And the government offers translations for lots of languages besides Spanish. mandarin, korean, tagalog, russian, etc etc. Go to any DMV in LA County.

"Top dog in their barrio"? Are you serious?
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Old 07-14-2008, 05:17 PM
 
Location: California
3,172 posts, read 5,995,777 times
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Quote:
Originally Posted by Full-Blooded American View Post
And writing it, as evidenced by many a wall or building side.
Racial stereotype aside, I'm glad youre backing up my claim. You even claim "evidence".
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Old 07-14-2008, 05:19 PM
 
Location: Pinal County, Arizona
25,107 posts, read 34,366,957 times
Reputation: 4893
Quote:
Originally Posted by amc760 View Post
The article speaks about how Latino neighborhoods are a sort of refuge for the newly immigrated. A place where their culture is very prevalent, making for an easy transition to life in a new country. Just like Chinatowns are and Little Italy's were.
And the government offers translations for lots of languages besides Spanish. mandarin, korean, tagalog, russian, etc etc.
In Arizona - let the MCSO drive through certain areas - or approach certain employers - and boy do people scatter.

They are then detained - turned over to ICE - and deported within days -

And, this is happening all over the State of Arizona - when Illegals say they are feeling ... "uncomfortable" or "unwelcomed".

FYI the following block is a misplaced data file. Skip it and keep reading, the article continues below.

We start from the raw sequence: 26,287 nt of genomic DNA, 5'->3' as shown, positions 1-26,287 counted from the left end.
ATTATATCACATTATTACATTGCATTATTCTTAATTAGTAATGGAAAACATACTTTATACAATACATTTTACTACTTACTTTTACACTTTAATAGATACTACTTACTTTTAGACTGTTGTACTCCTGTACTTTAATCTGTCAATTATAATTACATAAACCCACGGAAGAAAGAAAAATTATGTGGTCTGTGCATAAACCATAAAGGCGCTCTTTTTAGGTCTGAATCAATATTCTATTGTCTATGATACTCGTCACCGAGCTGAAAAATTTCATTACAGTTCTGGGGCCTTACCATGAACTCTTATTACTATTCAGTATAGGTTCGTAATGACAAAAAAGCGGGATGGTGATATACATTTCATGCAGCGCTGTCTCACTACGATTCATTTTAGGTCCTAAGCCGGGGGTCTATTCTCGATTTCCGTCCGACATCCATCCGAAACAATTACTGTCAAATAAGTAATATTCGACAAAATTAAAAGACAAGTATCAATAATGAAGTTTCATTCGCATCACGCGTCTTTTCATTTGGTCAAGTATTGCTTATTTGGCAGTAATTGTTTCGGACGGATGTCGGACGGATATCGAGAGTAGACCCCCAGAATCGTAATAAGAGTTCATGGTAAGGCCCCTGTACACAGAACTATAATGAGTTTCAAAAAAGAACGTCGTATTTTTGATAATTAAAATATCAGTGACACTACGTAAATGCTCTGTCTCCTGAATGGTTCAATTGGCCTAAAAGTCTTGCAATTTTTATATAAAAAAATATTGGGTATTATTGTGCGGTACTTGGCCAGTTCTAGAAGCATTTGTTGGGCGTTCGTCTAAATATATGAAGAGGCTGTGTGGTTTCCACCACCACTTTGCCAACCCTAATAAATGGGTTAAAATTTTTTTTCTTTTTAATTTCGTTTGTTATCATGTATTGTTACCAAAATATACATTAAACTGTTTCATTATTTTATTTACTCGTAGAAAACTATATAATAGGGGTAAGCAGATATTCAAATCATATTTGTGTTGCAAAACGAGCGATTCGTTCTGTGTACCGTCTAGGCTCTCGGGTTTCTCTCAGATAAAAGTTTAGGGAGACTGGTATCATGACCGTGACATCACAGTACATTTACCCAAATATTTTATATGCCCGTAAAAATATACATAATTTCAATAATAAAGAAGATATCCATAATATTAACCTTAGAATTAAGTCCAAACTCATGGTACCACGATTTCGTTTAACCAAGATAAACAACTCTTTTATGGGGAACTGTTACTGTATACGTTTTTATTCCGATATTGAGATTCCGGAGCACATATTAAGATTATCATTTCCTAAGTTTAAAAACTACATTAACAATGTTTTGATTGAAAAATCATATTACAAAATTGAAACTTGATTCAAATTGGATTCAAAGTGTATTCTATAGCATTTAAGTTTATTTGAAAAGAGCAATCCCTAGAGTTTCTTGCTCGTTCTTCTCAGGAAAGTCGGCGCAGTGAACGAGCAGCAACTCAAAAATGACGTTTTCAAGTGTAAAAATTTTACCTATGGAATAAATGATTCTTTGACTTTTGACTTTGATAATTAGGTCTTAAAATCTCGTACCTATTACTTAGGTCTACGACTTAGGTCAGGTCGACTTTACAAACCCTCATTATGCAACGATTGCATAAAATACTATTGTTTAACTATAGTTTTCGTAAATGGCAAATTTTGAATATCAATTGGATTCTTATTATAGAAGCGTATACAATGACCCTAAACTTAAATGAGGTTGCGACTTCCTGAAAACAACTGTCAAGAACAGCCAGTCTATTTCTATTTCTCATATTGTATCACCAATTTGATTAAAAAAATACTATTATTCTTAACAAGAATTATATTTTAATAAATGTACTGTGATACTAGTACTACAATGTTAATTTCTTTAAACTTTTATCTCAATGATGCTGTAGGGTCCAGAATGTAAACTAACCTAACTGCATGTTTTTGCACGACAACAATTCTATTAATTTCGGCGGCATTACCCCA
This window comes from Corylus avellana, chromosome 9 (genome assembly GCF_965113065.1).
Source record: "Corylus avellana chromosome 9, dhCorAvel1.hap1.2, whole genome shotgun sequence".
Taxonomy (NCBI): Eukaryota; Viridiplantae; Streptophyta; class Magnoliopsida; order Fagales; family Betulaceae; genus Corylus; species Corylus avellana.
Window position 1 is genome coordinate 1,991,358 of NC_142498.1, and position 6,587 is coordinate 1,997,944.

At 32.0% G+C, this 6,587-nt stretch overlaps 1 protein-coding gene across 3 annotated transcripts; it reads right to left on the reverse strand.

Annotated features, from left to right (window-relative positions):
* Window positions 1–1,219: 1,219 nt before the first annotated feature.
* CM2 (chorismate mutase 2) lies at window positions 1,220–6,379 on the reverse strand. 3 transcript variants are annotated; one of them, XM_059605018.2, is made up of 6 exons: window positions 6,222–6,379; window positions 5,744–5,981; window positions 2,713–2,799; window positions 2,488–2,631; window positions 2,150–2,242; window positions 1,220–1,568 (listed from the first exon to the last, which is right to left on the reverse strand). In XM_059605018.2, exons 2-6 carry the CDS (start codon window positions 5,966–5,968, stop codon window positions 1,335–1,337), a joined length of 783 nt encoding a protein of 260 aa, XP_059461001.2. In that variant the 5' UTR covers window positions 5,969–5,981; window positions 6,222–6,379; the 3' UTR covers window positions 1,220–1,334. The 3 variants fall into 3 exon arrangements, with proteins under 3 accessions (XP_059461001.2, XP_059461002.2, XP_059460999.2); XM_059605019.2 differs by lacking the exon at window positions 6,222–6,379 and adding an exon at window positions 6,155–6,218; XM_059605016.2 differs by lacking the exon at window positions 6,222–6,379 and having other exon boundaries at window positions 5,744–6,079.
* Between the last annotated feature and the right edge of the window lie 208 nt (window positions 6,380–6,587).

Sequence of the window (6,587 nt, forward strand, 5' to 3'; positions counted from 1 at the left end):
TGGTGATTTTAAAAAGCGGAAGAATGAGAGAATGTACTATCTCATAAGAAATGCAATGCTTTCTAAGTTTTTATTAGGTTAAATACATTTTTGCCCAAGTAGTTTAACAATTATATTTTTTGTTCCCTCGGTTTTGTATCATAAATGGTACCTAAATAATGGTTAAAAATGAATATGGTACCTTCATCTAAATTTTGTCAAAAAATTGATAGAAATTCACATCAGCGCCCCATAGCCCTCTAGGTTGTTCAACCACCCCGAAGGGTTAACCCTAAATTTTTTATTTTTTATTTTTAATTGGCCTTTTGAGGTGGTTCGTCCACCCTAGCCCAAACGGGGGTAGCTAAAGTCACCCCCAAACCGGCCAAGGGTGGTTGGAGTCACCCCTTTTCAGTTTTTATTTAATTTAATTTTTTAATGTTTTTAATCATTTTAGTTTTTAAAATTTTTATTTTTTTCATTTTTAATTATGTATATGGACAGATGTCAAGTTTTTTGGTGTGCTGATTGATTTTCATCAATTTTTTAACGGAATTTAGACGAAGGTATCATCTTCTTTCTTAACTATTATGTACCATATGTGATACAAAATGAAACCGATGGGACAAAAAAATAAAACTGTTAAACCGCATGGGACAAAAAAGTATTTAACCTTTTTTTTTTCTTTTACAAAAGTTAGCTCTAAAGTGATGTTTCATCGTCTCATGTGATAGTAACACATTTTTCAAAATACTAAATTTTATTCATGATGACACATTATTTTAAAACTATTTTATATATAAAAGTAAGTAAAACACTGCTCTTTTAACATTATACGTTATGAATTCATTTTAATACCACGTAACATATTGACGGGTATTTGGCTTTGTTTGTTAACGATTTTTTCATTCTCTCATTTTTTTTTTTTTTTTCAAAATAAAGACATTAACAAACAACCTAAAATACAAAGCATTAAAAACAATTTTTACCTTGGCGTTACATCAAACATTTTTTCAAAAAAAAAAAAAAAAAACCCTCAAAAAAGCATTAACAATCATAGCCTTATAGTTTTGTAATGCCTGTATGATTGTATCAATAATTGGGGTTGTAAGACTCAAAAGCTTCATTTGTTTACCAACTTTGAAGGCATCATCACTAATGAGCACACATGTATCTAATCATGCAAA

Well DUH!!!!
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Old 07-14-2008, 05:23 PM
 
Location: California
3,172 posts, read 5,995,777 times
Reputation: 332
Quote:
Originally Posted by Greatday View Post
In Arizona - let the MCSO drive through certain areas - or approach certain employers - and boy do people scatter.

They are then detained - turned over to ICE - and deported within days -

And, this is happening all over the State of Arizona - when Illegals say they are feeling ... "uncomfortable" or "unwelcomed".

Well DUH!!!!
Why did you quote my post? How does your post relate to mine?
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Old 07-14-2008, 05:24 PM
 
8,180 posts, read 11,035,044 times
Reputation: 2873
Quote:
Originally Posted by amc760 View Post
The article speaks about how Latino neighborhoods are a sort of refuge for the newly immigrated. A place where their culture is very prevalent, making for an easy transition to life in a new country. Just like Chinatowns are and Little Italy's were.
And the government offers translations for lots of languages besides Spanish. mandarin, korean, tagalog, russian, etc etc. Go to any DMV in LA County.

"Top dog in their barrio"? Are you serious?
Yes, I am serious. When the Chinese and Italians were immigrating in waves, there was no special services for them. They worked hard, studied harder and pushed their children to get out of the ethnic enclaves that they themselves found refuge in.
There was none of this -- it takes three generations to become fluent crap. They did it one and oftentimes less. They wanted to become Americans not for the benefits they could receive but for the freedoms it represented. Yes, they celebrated Lunar New Year and Santa Lucia festivals.....but their new country was their country, and it had their whole allegiance.
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Old 07-14-2008, 06:00 PM
 
Location: Fort Worth/Dallas
11,878 posts, read 32,924,989 times
Reputation: 5539
Mr. Ramirez is the kind of person that we need more of in this country. He reminds me of my neighbors across the street, an asset to the community.